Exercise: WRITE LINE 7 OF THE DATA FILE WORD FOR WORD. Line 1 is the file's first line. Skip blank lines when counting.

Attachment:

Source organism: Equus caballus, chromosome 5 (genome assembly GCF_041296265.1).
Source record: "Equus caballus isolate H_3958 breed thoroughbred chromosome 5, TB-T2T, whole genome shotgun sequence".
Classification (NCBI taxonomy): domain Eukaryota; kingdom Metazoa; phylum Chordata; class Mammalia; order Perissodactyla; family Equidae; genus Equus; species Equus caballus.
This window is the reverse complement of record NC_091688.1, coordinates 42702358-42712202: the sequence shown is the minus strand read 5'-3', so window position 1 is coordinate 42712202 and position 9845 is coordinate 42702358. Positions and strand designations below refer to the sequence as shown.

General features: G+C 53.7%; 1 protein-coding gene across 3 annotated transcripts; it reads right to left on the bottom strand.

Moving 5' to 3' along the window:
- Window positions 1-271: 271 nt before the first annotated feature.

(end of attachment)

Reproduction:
- Window positions 1-271: 271 nt before the first annotated feature.